We urgently need DRS

HARARE - Yet again the score books will suggest that the second Test played between Zimbabwe and New Zealand at Queens Sports Club in Bulawayo was a one sided affair.

And, for the casual reader who glances at the result, they would certainly think that Zimbabwe were and probably always will be out of their depth.

This would be a terribly poor assessment by those who are determined to see Zimbabwe out of the Test arena, for although a 254 run defeat is never a pleasant situation to deal with, the hosts made the Black Caps work a great deal harder than most people gave Zimbabwe credit for.

The first Test lasted until just after the tea break on the fourth day, and the second until 30 minutes or so after lunch on the fifth day, considerably longer than most naysayers predicted before the series started.

The biggest talking point of the second Test match is sadly none of the players’ performances, but the appalling display of incompetence shown by umpire Paul Reiffel from Australia.

Reiffel's umpiring has been disgraceful throughout the series, and what was even more disturbing were the constant string of poor decisions he made against Zimbabwe.

There were at least three poor decisions in the first Test, and another five in Zimbabwe's second innings of the second Test, which consequently knocked the stuffing as well as the confidence out of Zimbabwe.

The Decision Review System (DRS) is something that must be used at all times, to try and protect teams like Zimbabwe against umpires who quite clearly have a problem officiating in Test matches which in their mind have very little if any importance.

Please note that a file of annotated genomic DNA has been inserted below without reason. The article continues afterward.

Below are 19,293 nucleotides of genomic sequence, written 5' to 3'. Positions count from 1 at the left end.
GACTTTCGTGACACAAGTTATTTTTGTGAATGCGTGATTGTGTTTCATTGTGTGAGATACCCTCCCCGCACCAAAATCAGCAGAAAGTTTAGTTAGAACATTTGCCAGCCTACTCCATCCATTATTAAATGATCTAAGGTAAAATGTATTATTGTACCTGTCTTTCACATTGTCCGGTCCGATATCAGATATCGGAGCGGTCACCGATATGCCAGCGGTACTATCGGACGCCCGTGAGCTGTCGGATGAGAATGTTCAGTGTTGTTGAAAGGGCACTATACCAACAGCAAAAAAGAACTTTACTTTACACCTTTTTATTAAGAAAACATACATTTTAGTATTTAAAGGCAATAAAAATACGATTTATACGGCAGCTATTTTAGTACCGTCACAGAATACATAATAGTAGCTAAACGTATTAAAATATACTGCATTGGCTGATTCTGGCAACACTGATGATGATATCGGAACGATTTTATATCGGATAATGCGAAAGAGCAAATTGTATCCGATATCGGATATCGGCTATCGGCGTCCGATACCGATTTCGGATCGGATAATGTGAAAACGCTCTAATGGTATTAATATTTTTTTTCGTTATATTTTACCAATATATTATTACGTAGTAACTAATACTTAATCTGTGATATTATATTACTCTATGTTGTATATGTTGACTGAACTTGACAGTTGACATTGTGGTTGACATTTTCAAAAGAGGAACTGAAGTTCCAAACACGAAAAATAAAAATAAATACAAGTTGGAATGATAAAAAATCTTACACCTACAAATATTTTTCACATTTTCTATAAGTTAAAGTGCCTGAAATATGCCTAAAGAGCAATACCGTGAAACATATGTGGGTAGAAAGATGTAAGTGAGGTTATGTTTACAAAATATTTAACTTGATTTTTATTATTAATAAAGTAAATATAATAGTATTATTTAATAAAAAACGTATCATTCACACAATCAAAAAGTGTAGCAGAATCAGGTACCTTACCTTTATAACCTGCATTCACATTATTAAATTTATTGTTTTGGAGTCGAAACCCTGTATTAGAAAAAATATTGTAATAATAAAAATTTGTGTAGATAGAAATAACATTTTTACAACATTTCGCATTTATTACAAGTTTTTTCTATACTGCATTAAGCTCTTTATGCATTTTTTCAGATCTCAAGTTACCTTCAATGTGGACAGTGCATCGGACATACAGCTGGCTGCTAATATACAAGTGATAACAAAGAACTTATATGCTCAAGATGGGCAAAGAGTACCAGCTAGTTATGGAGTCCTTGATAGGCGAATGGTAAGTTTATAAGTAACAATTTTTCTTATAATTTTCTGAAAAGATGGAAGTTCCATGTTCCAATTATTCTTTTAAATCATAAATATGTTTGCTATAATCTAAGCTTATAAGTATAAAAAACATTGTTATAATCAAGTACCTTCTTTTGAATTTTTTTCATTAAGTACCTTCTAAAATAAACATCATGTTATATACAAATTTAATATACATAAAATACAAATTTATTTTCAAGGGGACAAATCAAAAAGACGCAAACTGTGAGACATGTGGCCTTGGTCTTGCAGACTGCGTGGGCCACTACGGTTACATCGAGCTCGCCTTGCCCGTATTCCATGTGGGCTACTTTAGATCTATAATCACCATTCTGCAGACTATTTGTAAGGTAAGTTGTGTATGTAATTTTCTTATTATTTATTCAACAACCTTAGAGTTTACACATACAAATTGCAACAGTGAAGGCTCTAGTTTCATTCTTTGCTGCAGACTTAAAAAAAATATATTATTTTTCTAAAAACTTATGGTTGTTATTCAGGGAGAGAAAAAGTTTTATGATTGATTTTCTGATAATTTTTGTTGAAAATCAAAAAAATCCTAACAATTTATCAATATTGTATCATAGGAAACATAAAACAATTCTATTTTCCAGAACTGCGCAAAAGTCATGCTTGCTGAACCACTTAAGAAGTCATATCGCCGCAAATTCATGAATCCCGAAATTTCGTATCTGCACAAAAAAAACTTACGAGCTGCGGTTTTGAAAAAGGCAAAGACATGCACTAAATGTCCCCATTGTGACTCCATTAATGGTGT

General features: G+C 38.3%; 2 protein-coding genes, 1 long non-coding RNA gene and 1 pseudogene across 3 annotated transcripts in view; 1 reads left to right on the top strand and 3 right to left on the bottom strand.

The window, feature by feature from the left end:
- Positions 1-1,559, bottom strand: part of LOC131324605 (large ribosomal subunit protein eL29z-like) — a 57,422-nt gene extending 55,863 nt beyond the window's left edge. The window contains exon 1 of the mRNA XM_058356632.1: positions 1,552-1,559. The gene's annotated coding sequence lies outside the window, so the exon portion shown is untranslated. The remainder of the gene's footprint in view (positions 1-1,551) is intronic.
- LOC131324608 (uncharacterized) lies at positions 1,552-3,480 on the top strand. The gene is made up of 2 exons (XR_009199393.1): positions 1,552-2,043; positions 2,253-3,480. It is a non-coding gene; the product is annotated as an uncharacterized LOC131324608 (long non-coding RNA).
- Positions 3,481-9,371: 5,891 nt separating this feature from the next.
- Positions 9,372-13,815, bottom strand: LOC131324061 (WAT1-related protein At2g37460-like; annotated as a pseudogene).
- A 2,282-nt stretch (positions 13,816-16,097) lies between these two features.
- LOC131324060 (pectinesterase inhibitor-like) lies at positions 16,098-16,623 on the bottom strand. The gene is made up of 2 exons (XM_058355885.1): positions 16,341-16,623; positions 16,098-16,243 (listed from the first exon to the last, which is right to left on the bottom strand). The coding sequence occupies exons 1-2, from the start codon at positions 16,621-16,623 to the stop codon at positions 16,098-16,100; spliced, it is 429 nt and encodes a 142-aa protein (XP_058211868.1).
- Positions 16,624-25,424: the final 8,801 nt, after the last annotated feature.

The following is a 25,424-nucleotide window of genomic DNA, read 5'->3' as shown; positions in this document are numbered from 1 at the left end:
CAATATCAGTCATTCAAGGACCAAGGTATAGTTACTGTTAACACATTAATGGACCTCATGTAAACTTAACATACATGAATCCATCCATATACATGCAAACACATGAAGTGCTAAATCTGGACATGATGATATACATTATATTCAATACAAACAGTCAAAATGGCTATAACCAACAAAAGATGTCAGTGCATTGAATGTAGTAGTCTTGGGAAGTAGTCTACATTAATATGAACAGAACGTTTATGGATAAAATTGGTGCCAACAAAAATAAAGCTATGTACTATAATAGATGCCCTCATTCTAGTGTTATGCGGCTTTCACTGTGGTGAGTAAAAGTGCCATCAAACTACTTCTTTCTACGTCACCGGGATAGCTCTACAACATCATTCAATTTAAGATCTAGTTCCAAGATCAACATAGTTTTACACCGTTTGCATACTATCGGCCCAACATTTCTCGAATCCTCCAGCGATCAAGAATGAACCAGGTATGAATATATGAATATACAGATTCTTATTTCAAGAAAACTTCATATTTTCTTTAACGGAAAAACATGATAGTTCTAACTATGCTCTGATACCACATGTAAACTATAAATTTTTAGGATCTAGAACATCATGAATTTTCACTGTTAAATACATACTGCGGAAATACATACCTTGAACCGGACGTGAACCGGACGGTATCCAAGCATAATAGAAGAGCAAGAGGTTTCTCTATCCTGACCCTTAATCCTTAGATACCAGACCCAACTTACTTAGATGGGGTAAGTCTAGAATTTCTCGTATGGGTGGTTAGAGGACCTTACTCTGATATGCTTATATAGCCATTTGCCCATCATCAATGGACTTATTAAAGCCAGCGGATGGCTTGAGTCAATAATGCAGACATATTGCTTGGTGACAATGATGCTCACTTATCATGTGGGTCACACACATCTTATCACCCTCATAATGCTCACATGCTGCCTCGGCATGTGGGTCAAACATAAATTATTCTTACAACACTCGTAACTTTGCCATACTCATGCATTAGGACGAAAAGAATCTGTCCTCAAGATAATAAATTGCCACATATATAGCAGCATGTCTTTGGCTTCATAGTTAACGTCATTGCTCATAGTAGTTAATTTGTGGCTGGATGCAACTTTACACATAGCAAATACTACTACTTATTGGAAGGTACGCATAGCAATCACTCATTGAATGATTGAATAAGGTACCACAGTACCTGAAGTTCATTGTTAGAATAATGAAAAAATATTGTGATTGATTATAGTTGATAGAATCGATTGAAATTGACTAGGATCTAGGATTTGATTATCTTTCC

Decisions such as the incompetence of Reiffel, may even go as far as making Zimbabwe feel obliged to once again withdraw from Test cricket, which would surely spell the end of the game in this country.

In truth, we have a group of players who have potential, but are grossly underperforming at all levels, and perhaps a well trained panel from the ICC should be sent here to evaluate the players, and more importantly the various infrastructures in the country.

It has also been suggested that a sports psychologist should be called in to work with the team. This method was used a few years ago, and sadly didn't work, however.

And there is a big however.

The psychologist who was used wasn't a cricket psychologist, and knew absolutely nothing about the game, so she was unable to mentally prepare the team to respond in different situations a cricket team find themselves in.

Some of the players who need mentioning, are Chamu Chibhabha who scored a fluent 60 at the top of the order, PJ Moor, who showed tremendous maturity in his first Test match, and of course Craig Ervine who's shot selection was outstanding in his innings of 146.

Donald Tiripano has on more than one occasion shown that he has real potential and promises to be the country's number one allrounder, and one also feels that Tino Mawoyo is only one game away from emulating the 163* he made against Pakistan in 2011.

Sadly, the players will be taking another forced break from the game, as we eagerly await the arrival of Sri Lanka who will play another couple of Tests at the end of October, but we can only hope that ZC have made provisions for the squad to have some sort of first class match practice leading up to Sri Lanka's arrival.

Post a comment

Readers are kindly requested to refrain from using abusive, vulgar, racist, tribalistic, sexist, discriminatory and hurtful language when posting their comments on the Daily News website.
Those who transgress this civilised etiquette will be barred from contributing to our online discussions.
- Editor

Your email address will not be shared.